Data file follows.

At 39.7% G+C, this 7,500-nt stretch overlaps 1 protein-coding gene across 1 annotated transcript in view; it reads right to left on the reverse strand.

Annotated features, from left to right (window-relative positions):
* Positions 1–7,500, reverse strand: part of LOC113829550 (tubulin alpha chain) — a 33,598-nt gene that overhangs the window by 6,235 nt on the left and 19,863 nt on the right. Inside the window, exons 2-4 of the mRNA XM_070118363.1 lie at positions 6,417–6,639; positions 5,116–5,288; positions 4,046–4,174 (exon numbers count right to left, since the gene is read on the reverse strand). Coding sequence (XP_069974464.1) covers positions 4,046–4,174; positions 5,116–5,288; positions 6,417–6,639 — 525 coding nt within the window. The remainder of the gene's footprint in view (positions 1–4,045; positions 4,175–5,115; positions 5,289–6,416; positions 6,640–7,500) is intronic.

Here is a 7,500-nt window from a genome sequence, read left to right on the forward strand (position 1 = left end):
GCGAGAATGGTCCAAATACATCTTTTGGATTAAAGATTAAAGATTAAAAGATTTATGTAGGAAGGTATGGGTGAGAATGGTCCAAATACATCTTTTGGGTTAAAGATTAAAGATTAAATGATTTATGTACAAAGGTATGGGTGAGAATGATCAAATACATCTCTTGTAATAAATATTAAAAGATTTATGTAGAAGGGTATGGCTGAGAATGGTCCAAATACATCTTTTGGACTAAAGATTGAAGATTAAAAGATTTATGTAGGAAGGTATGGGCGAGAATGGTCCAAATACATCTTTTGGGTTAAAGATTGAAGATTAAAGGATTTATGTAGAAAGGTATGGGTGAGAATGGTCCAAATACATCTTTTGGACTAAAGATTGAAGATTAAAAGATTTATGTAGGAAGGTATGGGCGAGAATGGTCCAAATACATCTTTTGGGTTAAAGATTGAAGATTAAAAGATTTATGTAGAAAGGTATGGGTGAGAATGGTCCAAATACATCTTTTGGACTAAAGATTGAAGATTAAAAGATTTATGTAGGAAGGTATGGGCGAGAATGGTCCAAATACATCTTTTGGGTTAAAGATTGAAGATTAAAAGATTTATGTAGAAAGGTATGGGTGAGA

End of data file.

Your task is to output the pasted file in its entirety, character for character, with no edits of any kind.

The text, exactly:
At 39.7% G+C, this 7,500-nt stretch overlaps 1 protein-coding gene across 1 annotated transcript in view; it reads right to left on the reverse strand.

Annotated features, from left to right (window-relative positions):
* Positions 1–7,500, reverse strand: part of LOC113829550 (tubulin alpha chain) — a 33,598-nt gene that overhangs the window by 6,235 nt on the left and 19,863 nt on the right. Inside the window, exons 2-4 of the mRNA XM_070118363.1 lie at positions 6,417–6,639; positions 5,116–5,288; positions 4,046–4,174 (exon numbers count right to left, since the gene is read on the reverse strand). Coding sequence (XP_069974464.1) covers positions 4,046–4,174; positions 5,116–5,288; positions 6,417–6,639 — 525 coding nt within the window. The remainder of the gene's footprint in view (positions 1–4,045; positions 4,175–5,115; positions 5,289–6,416; positions 6,640–7,500) is intronic.

Here is a 7,500-nt window from a genome sequence, read left to right on the forward strand (position 1 = left end):
GCGAGAATGGTCCAAATACATCTTTTGGATTAAAGATTAAAGATTAAAAGATTTATGTAGGAAGGTATGGGTGAGAATGGTCCAAATACATCTTTTGGGTTAAAGATTAAAGATTAAATGATTTATGTACAAAGGTATGGGTGAGAATGATCAAATACATCTCTTGTAATAAATATTAAAAGATTTATGTAGAAGGGTATGGCTGAGAATGGTCCAAATACATCTTTTGGACTAAAGATTGAAGATTAAAAGATTTATGTAGGAAGGTATGGGCGAGAATGGTCCAAATACATCTTTTGGGTTAAAGATTGAAGATTAAAGGATTTATGTAGAAAGGTATGGGTGAGAATGGTCCAAATACATCTTTTGGACTAAAGATTGAAGATTAAAAGATTTATGTAGGAAGGTATGGGCGAGAATGGTCCAAATACATCTTTTGGGTTAAAGATTGAAGATTAAAAGATTTATGTAGAAAGGTATGGGTGAGAATGGTCCAAATACATCTTTTGGACTAAAGATTGAAGATTAAAAGATTTATGTAGGAAGGTATGGGCGAGAATGGTCCAAATACATCTTTTGGGTTAAAGATTGAAGATTAAAAGATTTATGTAGAAAGGTATGGGTGAGA